Saturday, October 13, 2007

Blue Tailed Skinks and Other Wildlife

I am making super progress on remaking my vegetable garden. By the end of today I should be back to I was when I began the project-complete vegetable garden with finished beds. Moving the vegetable garden has required moving railroad ties. These ties have seen better days as they have been in the garden for a very long time, but they still serve the purpose of identifying the boundaries of the garden. While moving the ties I came across some interesting wildlife. Under one tucked into some nooks were three of the largest slugs I have ever seen. I will leave their fate up to your imagination. I also came across a brown snake about two feet long. He slithered off none the worse for the disturbance.

By far, the wildlife I ran into the most was the blue tailed skink. I never knew much about these little lizards so I thought I would research them. They are very common and feed on crickets, spiders and even moths. They are a gardener's friend and I left them alone for the most part. But finally, after seeing my sixth skink I came across a small one I thought would be easy to catch to show to Jimmy. Catch him I did and was quite proud of myself. I am not very brave when it comes to catching strange critters I know nothing about. He felt really smooth and not slimy at all. I was carrying him toward the house to proudly show my son when he bit me! Needless to say he landed on the ground-unscathed as he scampered off. The bite did not hurt as I don't even think he had teeth. The bite just suprised me. It really was kind of funny. I will not mess with skinks anymore and Jimmy will have to find them on his own.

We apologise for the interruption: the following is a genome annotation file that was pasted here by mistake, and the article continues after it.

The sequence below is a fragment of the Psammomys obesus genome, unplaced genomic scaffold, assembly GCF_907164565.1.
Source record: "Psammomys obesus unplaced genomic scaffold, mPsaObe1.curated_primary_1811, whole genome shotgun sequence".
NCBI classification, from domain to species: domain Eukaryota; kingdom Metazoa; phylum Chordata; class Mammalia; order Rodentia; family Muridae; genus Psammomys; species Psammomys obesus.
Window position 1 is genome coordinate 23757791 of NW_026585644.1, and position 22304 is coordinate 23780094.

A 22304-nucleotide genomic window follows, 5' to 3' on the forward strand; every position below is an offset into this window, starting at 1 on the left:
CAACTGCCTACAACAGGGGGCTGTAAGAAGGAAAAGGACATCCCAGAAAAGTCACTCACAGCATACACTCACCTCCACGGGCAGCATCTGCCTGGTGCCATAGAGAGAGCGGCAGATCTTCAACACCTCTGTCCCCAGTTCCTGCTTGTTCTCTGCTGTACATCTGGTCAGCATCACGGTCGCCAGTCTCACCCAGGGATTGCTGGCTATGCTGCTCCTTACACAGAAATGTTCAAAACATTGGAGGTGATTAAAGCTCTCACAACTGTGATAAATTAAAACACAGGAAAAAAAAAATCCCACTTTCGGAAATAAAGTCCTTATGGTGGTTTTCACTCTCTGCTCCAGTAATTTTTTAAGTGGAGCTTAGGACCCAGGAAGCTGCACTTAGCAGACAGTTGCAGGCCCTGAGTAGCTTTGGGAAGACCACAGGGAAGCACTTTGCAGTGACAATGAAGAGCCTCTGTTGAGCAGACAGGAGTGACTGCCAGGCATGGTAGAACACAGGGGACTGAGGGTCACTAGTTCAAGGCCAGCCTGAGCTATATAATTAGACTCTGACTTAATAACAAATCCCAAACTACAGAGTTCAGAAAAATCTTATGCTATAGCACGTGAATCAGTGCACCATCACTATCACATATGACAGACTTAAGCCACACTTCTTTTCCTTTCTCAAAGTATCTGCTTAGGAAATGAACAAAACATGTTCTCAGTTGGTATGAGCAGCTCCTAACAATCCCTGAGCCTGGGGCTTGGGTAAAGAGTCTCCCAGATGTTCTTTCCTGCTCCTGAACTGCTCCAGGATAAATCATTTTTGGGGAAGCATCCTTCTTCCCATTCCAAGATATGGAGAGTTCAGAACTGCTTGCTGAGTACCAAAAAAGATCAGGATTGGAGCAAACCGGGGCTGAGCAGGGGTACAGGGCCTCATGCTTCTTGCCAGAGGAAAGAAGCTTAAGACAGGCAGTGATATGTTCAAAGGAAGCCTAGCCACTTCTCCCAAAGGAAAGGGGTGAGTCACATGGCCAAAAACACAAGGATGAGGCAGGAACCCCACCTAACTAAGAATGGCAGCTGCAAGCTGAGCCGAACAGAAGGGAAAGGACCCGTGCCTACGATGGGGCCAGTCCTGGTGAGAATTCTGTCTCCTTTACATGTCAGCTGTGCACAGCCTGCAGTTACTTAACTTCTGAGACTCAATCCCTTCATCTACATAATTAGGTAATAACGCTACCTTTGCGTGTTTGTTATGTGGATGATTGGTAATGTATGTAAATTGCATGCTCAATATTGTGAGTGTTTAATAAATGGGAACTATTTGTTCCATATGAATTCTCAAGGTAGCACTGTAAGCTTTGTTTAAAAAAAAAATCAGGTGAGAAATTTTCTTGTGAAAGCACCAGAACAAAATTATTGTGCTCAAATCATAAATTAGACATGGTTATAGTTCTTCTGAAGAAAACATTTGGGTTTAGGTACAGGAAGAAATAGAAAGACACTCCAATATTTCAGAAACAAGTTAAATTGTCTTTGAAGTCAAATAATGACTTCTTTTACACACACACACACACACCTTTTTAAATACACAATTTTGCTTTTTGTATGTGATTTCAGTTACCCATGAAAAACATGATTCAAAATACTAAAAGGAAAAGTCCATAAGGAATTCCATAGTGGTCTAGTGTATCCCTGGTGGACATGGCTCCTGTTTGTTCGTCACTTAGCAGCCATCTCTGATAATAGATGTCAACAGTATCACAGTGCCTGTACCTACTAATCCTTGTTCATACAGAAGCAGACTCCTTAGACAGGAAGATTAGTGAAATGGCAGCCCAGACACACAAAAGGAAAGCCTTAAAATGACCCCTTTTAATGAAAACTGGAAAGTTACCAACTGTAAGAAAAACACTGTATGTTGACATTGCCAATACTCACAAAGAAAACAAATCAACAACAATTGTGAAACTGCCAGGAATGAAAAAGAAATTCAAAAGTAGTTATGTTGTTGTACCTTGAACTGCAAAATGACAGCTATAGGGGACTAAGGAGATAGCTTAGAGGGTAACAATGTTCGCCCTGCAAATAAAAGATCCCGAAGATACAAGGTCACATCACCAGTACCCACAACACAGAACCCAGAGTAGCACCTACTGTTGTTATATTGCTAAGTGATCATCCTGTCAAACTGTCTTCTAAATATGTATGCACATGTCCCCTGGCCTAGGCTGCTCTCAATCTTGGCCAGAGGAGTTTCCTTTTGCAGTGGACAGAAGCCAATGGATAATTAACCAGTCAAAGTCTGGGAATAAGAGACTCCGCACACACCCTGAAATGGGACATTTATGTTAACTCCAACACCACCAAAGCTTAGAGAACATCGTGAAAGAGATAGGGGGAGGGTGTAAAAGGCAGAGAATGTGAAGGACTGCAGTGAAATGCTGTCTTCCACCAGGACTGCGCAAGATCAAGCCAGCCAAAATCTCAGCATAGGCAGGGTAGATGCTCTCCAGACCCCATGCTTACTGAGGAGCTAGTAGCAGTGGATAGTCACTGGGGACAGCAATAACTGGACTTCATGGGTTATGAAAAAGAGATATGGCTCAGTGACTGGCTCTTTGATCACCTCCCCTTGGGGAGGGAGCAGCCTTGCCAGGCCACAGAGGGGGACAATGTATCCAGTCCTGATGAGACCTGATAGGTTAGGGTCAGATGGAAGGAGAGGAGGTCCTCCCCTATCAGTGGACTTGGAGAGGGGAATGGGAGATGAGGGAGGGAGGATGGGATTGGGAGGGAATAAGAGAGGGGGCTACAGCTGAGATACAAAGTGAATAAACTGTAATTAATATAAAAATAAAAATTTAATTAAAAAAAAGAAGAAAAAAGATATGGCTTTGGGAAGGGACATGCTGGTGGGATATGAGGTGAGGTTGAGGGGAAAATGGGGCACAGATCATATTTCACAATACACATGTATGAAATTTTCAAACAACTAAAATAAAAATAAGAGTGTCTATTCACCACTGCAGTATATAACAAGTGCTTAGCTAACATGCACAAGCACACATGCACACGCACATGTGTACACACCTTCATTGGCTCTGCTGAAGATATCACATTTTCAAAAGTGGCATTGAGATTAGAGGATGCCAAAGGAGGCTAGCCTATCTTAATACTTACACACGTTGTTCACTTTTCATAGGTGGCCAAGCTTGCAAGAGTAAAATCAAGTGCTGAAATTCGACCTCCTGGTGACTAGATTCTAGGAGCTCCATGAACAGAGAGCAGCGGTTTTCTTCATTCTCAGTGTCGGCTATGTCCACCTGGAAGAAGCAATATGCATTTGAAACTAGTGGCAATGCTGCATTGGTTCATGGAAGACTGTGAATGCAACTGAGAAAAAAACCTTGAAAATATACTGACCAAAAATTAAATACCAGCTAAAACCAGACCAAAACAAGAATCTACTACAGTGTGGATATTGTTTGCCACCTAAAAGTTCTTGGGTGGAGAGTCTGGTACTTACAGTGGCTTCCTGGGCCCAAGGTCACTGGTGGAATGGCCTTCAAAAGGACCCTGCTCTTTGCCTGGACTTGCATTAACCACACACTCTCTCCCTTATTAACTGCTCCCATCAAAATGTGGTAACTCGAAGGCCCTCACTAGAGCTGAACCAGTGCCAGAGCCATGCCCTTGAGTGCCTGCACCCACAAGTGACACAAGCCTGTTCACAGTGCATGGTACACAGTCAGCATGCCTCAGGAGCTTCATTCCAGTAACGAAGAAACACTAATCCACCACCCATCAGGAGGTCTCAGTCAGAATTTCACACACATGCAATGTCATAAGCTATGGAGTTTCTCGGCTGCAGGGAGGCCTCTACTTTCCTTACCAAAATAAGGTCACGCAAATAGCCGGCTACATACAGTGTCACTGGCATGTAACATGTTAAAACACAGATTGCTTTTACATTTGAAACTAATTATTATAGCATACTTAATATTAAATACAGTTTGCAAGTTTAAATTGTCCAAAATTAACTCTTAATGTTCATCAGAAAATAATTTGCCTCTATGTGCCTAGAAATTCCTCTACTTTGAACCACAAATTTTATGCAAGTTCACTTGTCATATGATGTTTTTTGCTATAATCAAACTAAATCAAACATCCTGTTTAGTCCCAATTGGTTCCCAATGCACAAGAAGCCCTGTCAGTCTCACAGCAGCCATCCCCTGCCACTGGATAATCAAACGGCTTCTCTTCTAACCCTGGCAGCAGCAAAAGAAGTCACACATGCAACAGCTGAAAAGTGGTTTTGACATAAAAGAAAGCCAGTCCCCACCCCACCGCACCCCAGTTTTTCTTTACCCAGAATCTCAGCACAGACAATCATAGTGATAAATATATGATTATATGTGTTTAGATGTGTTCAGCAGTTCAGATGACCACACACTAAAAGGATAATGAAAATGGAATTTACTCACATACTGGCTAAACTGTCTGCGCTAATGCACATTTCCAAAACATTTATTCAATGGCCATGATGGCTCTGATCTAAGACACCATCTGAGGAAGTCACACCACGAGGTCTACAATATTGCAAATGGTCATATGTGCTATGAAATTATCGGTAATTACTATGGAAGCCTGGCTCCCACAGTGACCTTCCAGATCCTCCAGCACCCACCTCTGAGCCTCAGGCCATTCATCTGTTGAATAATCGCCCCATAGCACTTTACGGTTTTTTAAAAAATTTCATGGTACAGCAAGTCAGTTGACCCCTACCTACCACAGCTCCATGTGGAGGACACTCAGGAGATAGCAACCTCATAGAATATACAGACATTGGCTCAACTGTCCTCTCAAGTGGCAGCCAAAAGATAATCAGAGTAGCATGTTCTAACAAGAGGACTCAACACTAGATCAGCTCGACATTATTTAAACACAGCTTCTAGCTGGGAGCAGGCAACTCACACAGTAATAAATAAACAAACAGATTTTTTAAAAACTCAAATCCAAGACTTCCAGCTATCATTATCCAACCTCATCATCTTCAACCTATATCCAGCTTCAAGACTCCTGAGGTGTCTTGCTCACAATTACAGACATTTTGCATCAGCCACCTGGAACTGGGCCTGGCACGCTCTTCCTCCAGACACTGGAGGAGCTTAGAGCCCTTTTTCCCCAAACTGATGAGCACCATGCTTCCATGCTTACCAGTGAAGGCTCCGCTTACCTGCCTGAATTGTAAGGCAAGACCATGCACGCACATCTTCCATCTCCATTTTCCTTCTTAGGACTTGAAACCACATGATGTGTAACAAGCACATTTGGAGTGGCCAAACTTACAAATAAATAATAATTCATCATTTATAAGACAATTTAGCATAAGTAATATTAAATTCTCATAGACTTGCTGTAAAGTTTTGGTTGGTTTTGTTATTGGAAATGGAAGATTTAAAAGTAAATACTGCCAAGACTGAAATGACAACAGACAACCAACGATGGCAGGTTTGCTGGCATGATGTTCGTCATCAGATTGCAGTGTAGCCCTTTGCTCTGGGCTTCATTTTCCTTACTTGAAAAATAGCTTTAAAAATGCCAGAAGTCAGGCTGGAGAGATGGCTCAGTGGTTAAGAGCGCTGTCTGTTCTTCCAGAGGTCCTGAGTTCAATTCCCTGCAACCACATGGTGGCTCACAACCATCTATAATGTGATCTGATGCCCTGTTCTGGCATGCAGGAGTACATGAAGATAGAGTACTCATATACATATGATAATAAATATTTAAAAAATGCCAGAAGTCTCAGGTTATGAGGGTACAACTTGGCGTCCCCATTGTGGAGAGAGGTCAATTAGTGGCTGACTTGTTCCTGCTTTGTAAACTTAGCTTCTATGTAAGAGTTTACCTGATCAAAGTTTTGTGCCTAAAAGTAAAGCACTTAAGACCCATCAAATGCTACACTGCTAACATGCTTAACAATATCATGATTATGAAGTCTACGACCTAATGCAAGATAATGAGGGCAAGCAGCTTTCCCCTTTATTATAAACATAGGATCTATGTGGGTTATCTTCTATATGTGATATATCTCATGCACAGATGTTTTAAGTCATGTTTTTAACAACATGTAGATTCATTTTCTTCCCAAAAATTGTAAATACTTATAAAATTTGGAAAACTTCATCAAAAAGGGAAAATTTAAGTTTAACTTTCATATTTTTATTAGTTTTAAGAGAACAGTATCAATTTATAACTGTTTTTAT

Another run in with a lizard occurred a few years ago. I was shoveling compost out of my compost bin when I spotted a black lizard with light orange-yellow spots. At first I thought it was a snake and was startled. I gently placed the lizard in a deep wheelbarrow to save him until Jimmy got home from school. The first thing Jimmy did was pick it up and hold it! It was a good thing this critter did not bite! I think we have identified it as a Spotted Salamander. Spotted salamanders eat earthworms, insects and mollusks. They live most of their lives on land and return to ponds for breeding. I guess this little amphibian found a good home in my compost pile which is full of its preferred diet. We let him go back in the compost and hope he is living a happy life somewhere in the garden. I have not seen another spotted salamander since this one visited.

While outside yesterday I kept hearing a knocking sound and knew a woodpecker was close by. I walked out front and found a downy woodpecker pecking on a bird house. It seemed like she was trying to enlarge the hole and my presence didn't bother her much at all. She would just move around to the other side of the birdhouse as I got closer. I encourage all birds in my garden. They are gardeners friends because they eat the insects. I once had a pileated woodpecker pecking on the side of my vinyl house. I am not sure what his problem was as I know there are no insects in vinyl siding!